Avignon is called the "City of Popes" because it was home to seven pontiffs from 1309 to 1377. The Palace of Popes is the largest Gothic building in Europe. The old town of Avignon is surrounded by a medieval wall. The Pont d'Avignon, or its official name, Pont St. Benezet, is the remains of a bridge over the Rhone built in 1185. Most of the bridge washed away in floods of 1668, but what remains is a UNESCO listed historic site.
Avignon's 14th century Popes were great lovers of wine, so vineyards were established on the fertile hills upriver from Avignon. A summer palace for the Popes was established in Chateauneuf and the surrounding hills produced mostly red wines.

Wednesday Sept 16th - Tournon

Stopped at the small town of Tournon on the Rhone. This town is the birthplace of Marc Seguin, a 19th century Engineer who invented the wire-cable suspension bridge and multi-tubular steam engine boiler. A statute to Marc Seguin is featured in the waterfront park. A pedestrian cable suspension bridge designed by Seguin connects Tournon with the town of Tain l' Hermitage.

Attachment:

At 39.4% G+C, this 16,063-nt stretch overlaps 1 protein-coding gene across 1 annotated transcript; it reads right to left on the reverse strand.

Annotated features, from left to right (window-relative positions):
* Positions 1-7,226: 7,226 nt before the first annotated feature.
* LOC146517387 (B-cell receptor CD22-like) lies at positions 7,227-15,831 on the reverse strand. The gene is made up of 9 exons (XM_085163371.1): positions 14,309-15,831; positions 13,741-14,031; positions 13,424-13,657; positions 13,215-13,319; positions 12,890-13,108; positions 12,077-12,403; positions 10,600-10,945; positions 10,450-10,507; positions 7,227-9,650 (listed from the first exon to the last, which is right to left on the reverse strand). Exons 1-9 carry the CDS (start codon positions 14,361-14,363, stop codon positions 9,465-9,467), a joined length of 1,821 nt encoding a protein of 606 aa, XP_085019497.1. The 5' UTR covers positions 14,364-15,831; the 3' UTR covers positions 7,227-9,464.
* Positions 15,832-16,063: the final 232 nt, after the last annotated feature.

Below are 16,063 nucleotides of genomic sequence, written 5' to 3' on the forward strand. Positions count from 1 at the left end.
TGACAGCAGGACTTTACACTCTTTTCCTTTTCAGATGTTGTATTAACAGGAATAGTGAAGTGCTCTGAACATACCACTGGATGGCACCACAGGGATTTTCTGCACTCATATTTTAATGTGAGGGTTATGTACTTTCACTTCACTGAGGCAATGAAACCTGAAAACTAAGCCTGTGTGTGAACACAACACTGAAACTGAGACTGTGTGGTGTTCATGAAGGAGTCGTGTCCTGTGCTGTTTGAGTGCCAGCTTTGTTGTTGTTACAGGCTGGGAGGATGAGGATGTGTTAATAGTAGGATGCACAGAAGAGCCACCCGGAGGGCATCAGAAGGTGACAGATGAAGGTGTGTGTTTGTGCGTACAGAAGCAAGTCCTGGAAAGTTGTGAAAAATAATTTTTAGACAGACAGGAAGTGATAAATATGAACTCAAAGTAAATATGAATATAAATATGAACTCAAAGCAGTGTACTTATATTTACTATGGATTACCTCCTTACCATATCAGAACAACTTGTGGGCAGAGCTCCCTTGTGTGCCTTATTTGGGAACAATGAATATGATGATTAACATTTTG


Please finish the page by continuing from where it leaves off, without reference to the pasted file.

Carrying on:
A coach tour to a family run winery and vineyard, Domaine du Murinais, for wine tasting and a visit to the Valrhona chocolate factory in Tain l' Hermitage. Then a short walking tour of Tain l' Hermitage and visit to a small art museum featuring works by Pierre Palue. The museum is run by the late artist's daughter.

Thursday Sept 17th - Vienne

This day it rained heavily. The walking tour required rain gear and umbrellas. The girls braved the elements, I stayed behind. Vienne is a town rich with Roman ruins and the large Gothic Cathedral Saint-Maurice. We sailed early afternoon and arrived in Lyon by late afternoon and the sailing part of the trip ended because of the high water further up the Saone. 

Friday Sept 18th - Lyon